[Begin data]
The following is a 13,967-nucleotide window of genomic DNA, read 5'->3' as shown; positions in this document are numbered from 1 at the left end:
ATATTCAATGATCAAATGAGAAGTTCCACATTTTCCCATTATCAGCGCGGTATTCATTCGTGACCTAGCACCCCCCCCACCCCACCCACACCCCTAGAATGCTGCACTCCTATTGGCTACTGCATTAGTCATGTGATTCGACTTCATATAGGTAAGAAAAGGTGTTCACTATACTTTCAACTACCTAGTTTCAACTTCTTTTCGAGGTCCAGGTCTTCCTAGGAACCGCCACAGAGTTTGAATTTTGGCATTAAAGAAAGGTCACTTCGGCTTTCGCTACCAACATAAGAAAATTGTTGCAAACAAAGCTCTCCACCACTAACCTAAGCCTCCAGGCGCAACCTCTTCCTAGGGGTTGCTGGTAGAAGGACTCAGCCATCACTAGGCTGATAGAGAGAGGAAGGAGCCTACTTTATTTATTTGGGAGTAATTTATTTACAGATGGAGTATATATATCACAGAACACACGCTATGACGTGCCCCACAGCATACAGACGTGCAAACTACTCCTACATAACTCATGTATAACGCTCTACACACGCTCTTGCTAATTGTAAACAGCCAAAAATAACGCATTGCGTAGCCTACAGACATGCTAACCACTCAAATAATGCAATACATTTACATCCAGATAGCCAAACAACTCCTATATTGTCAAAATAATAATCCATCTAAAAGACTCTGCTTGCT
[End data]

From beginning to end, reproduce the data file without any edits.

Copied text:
The following is a 13,967-nucleotide window of genomic DNA, read 5'->3' as shown; positions in this document are numbered from 1 at the left end:
ATATTCAATGATCAAATGAGAAGTTCCACATTTTCCCATTATCAGCGCGGTATTCATTCGTGACCTAGCACCCCCCCCACCCCACCCACACCCCTAGAATGCTGCACTCCTATTGGCTACTGCATTAGTCATGTGATTCGACTTCATATAGGTAAGAAAAGGTGTTCACTATACTTTCAACTACCTAGTTTCAACTTCTTTTCGAGGTCCAGGTCTTCCTAGGAACCGCCACAGAGTTTGAATTTTGGCATTAAAGAAAGGTCACTTCGGCTTTCGCTACCAACATAAGAAAATTGTTGCAAACAAAGCTCTCCACCACTAACCTAAGCCTCCAGGCGCAACCTCTTCCTAGGGGTTGCTGGTAGAAGGACTCAGCCATCACTAGGCTGATAGAGAGAGGAAGGAGCCTACTTTATTTATTTGGGAGTAATTTATTTACAGATGGAGTATATATATCACAGAACACACGCTATGACGTGCCCCACAGCATACAGACGTGCAAACTACTCCTACATAACTCATGTATAACGCTCTACACACGCTCTTGCTAATTGTAAACAGCCAAAAATAACGCATTGCGTAGCCTACAGACATGCTAACCACTCAAATAATGCAATACATTTACATCCAGATAGCCAAACAACTCCTATATTGTCAAAATAATAATCCATCTAAAAGACTCTGCTTGCT